Going into pack two, Neil was effectively blue-white splashing red. When he opened his Guildpact booster to find Steamcore Weird, Izzet Chronarch, Pillory of the Sleepless and Mortify staring back at him, he was suddenly torn. Could he support a second splash? The verdict at this time it seemed was no, as he went with Steamcore Weird. A small sigh came when the next pack also sported a Mortify. Luckily for Neil, it also had another Steamcore Weird. Given that Neil had passed a Last Gasp early in pack one, it was interesting that the player to his direct left was passing a Mortify back. Perhaps the Last Gasp had gotten as far as Craig Jones, two seats over?
Given the two previous picks, Neil then went with an interesting choice, taking Pillory of the Sleepless over a Repeal. In the blue-white archetype it is pretty easy to make splashes here and there, and clearly Neil felt the extra power was worth it. He did get a Repeal in the next pack, so he was pretty happy.
A Harrier Griffin joined the team, then Neil built on his black splash with a Blind Hunter. From there Guildpact was a little thin, with just a Train of Thought coming that seemed good enough to play main.
Going into Dissension, Neil's deck was beginning to take shape, a four-colour blue deck that was a little short on mana fixing, but had good tricks and reasonable guys (though not as many of them as might be ideal).
Neil officially gave up on his green splash at the start of pack three, where an Assault Zeppelid was deemed not good enough. The big decision for Neil was between an Azorius First-Wing and Pride of the Clouds. Ultimately it wasn't too tough a call, with the rare making the cut. With plenty of fliers, it seemed likely that a fair amount of the time the lions would be larger, and their forecast ability could well be relevant. The second pick was a slow-roll windmill slam for Reeves. Kuroda passed him a Demonfire out of nowhere. One would have thought that it is always a first pick, given the ease of running splashes in this format, but apparently Kuroda felt differently. Given that Neil was already in red, it was a no-brainer.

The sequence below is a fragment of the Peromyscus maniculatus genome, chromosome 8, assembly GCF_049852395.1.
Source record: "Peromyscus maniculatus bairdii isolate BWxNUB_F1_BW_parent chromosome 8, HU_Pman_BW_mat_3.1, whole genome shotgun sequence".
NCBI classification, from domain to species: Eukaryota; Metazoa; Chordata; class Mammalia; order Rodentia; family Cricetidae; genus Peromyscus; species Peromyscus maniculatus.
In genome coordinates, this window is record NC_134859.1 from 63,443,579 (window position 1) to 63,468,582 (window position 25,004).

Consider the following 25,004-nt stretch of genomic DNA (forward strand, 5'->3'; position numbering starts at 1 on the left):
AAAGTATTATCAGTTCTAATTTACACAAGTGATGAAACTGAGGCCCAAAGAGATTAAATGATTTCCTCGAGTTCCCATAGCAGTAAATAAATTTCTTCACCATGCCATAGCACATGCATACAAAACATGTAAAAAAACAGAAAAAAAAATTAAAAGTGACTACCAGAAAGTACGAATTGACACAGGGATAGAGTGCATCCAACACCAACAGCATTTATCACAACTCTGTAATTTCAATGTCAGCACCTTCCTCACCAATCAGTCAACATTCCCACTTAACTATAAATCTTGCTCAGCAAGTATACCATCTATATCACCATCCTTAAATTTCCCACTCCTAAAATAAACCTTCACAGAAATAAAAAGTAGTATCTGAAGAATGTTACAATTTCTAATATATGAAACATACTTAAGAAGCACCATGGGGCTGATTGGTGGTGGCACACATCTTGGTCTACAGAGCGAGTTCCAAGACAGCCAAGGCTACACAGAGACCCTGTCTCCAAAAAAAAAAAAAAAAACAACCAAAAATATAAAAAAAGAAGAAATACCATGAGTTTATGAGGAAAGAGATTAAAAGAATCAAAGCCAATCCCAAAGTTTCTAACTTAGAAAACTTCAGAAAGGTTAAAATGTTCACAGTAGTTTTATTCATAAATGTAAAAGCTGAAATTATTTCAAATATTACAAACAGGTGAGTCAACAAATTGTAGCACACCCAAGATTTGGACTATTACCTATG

What Neil was really looking for in Dissension was Soulsworn Jury, the little defender that does everything, blocking most ground pounders and at some point playing as an on-the-table Remove Soul. He didn't see one in pack three, taking an Azorius First-Wing and letting some lucky Simic player have another Zeppelid. Pack four did have one, but it also had an Azorius Herald, who is simply too powerful not to take if you are in Azorius.
Things were shaping up nicely for Neil now, though it was looking increasingly doubtful that the black cards would be making the cut. Another First-Wing, and a Court Hussar smoothed out some of the creature curve issues, and Carom and Overrule neatly went into the pile of playable tricks.
When it came to building, Neil was fairly happy with his draft, though ultimately he wasn't able to play the Hunter or Pillory, as he simply had no black mana fixing. Without any Soulsworn Jury's Reeves predicted himself a 2-1 finish. With them, he felt he'd be a straight up 3-0.
One way or another, for three rounds, players would be facing off against a Neil Reeves playing a control deck that can randomly go to the dome. Best of luck to them, they'll surely need it.